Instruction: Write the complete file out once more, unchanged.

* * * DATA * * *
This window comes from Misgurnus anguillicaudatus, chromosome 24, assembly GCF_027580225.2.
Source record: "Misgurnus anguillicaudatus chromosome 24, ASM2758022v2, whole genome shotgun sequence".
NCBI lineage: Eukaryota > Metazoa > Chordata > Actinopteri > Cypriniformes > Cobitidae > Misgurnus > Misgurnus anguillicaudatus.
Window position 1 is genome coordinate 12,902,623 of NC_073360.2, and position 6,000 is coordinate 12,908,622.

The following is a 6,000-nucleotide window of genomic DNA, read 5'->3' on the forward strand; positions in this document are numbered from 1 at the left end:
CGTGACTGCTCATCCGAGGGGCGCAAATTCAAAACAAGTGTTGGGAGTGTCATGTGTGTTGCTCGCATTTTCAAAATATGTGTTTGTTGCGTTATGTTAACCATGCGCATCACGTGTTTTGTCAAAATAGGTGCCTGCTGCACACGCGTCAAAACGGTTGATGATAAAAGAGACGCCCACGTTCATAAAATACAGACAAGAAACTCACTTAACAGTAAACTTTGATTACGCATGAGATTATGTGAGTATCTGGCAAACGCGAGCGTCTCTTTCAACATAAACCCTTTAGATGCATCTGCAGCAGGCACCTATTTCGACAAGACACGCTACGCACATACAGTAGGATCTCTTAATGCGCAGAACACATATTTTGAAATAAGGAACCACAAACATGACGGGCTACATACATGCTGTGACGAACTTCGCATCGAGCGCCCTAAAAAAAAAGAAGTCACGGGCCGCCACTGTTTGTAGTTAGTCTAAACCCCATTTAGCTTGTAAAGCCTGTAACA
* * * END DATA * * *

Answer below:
This window comes from Misgurnus anguillicaudatus, chromosome 24, assembly GCF_027580225.2.
Source record: "Misgurnus anguillicaudatus chromosome 24, ASM2758022v2, whole genome shotgun sequence".
NCBI lineage: Eukaryota > Metazoa > Chordata > Actinopteri > Cypriniformes > Cobitidae > Misgurnus > Misgurnus anguillicaudatus.
Window position 1 is genome coordinate 12,902,623 of NC_073360.2, and position 6,000 is coordinate 12,908,622.

The following is a 6,000-nucleotide window of genomic DNA, read 5'->3' on the forward strand; positions in this document are numbered from 1 at the left end:
CGTGACTGCTCATCCGAGGGGCGCAAATTCAAAACAAGTGTTGGGAGTGTCATGTGTGTTGCTCGCATTTTCAAAATATGTGTTTGTTGCGTTATGTTAACCATGCGCATCACGTGTTTTGTCAAAATAGGTGCCTGCTGCACACGCGTCAAAACGGTTGATGATAAAAGAGACGCCCACGTTCATAAAATACAGACAAGAAACTCACTTAACAGTAAACTTTGATTACGCATGAGATTATGTGAGTATCTGGCAAACGCGAGCGTCTCTTTCAACATAAACCCTTTAGATGCATCTGCAGCAGGCACCTATTTCGACAAGACACGCTACGCACATACAGTAGGATCTCTTAATGCGCAGAACACATATTTTGAAATAAGGAACCACAAACATGACGGGCTACATACATGCTGTGACGAACTTCGCATCGAGCGCCCTAAAAAAAAAGAAGTCACGGGCCGCCACTGTTTGTAGTTAGTCTAAACCCCATTTAGCTTGTAAAGCCTGTAACA